Dimensions of Fit for Doctoral Candidates: Supporting an Academic Identity

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With an expectation that different doctoral programmes may encourage and support different student learning identities, this paper compares the experiences of doctoral candidates participating in doctoral studies in England and Germany. A comparison of the experiences of doctoral candidates as expressed through interviews is viewed through the lens of the theory of fit. This theory considers the alignment of values between those engaged in PhD study and the programmes created to support them. The paper claims that the identification of dimensions of fit is helpful for considering the data generated on the learning experiences and self-expressed identities of the doctoral candidates. Addressing how dimensions in relation to culture, environment and vocation change and strengthen or loosen the alignment between doctoral candidates’ values and those affecting their doctoral work are important for supporting progress. These dimensions should be discussed in order to develop supervisory, programme and university support for doctoral learning.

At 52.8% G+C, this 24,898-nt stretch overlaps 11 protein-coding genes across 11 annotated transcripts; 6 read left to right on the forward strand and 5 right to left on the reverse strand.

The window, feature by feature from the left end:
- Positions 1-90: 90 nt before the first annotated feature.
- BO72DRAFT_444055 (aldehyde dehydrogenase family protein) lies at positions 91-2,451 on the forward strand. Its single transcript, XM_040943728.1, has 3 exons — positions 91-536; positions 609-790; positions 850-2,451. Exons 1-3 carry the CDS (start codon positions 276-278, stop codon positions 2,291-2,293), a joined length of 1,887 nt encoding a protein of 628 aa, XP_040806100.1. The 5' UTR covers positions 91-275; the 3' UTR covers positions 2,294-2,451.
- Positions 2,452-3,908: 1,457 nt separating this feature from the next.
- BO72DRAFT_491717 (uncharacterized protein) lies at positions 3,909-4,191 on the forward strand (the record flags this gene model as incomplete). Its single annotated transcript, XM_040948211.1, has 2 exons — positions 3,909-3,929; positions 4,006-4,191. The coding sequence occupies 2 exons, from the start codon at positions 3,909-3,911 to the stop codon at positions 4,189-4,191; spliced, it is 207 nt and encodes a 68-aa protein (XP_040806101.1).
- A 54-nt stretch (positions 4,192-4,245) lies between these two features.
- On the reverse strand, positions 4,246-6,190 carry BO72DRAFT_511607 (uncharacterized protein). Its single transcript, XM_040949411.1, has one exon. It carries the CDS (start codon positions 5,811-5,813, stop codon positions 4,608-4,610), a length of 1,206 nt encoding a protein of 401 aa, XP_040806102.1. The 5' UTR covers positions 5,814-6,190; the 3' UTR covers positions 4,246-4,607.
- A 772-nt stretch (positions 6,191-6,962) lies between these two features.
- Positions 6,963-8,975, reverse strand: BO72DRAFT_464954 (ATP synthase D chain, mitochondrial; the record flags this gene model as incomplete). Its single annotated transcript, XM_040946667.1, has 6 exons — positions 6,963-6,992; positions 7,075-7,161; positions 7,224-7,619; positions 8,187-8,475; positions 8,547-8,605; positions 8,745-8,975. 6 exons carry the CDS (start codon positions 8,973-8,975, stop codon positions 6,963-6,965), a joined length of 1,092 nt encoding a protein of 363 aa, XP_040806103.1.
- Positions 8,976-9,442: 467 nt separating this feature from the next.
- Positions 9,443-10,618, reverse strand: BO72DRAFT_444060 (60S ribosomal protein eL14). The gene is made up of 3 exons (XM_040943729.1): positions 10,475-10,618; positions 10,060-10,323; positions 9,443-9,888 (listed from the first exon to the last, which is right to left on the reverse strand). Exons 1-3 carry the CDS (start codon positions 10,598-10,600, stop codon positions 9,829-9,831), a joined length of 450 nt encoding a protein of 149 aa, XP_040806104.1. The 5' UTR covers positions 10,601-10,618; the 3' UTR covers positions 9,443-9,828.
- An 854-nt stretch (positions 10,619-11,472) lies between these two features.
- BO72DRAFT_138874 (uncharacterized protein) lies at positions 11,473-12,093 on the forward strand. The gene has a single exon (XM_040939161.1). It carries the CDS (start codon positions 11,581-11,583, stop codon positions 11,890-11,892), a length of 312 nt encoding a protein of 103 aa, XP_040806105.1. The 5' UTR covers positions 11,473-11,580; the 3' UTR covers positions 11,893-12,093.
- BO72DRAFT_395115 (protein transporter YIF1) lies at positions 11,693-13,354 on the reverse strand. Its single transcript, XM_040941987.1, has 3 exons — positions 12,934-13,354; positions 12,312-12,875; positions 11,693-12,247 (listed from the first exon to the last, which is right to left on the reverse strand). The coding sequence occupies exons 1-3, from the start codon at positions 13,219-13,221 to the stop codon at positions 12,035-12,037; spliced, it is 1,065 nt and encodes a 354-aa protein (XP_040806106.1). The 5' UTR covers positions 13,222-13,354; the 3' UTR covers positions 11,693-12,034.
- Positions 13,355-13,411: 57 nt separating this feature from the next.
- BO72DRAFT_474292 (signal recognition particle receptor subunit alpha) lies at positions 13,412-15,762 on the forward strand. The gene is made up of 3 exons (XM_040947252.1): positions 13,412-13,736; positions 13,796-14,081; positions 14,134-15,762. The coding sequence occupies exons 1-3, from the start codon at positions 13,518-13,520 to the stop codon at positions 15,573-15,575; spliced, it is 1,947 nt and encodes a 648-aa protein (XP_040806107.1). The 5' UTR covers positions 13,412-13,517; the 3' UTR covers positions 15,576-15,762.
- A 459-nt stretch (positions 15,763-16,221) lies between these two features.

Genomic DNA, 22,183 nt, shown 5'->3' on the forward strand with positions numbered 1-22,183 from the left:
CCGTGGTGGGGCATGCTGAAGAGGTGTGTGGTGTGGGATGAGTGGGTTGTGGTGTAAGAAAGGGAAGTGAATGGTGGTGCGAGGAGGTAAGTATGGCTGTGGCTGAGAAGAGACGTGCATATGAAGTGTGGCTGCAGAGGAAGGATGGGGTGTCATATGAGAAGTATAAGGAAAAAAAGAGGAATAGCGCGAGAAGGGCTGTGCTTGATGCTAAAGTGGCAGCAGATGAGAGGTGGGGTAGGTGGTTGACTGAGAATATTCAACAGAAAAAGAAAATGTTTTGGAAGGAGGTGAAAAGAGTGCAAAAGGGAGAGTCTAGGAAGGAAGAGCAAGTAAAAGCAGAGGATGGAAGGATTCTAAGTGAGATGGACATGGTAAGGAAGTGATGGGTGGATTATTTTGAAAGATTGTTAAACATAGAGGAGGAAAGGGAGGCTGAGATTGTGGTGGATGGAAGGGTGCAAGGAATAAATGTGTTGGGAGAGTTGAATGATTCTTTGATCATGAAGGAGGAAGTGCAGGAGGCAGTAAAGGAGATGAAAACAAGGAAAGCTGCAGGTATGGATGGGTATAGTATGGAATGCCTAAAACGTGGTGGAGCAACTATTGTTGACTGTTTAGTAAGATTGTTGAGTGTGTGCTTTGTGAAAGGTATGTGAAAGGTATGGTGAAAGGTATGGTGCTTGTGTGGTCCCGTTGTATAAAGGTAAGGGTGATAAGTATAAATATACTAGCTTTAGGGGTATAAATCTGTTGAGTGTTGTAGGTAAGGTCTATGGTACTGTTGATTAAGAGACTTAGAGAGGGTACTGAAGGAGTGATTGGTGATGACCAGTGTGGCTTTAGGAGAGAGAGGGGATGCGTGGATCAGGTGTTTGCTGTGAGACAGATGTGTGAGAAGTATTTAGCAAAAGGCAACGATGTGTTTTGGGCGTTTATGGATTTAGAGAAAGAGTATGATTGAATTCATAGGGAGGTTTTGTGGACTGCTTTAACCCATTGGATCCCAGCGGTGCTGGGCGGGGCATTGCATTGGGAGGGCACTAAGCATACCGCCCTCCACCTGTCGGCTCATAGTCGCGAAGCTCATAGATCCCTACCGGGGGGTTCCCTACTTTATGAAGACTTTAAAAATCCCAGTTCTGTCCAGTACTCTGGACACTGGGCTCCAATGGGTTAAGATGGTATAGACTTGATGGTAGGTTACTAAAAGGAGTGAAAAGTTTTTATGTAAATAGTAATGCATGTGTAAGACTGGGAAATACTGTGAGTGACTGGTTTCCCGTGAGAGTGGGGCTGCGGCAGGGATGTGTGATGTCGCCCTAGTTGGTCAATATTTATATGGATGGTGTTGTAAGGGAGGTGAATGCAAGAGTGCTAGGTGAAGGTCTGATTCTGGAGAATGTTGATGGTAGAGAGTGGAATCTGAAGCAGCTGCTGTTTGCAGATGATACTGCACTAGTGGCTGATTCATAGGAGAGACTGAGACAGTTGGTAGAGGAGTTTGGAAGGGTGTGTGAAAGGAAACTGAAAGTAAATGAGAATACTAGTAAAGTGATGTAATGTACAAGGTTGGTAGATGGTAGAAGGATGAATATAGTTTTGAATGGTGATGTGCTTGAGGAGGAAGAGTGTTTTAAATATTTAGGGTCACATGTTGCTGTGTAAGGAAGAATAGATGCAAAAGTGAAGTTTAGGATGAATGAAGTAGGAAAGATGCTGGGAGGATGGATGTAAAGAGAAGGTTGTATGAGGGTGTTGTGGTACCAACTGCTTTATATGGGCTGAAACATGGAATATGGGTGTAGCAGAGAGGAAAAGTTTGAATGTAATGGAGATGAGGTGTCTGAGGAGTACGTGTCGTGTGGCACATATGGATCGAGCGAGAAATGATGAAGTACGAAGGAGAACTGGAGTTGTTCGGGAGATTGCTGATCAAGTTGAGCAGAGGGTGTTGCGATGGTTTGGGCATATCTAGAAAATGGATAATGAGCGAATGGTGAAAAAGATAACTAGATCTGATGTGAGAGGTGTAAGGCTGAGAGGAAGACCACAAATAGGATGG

© 2021, Taylor & Francis. The attached document (embargoed until 24/09/2022) is an author produced version of a paper published in RESEARCH PAPERS IN EDUCATION uploaded in accordance with the publisher’s self-archiving policy. The final published version (version of record) is available online at the link. Some minor differences between this version and the final published version may remain. We suggest you refer to the final published version should you wish to cite from it.
Original languageEnglish
Number of pages33
Publication statusPublished - 24 Mar 2021


  • academic identity
  • dimensions of fit
  • doctoral education systems
  • doctoral candidate agency

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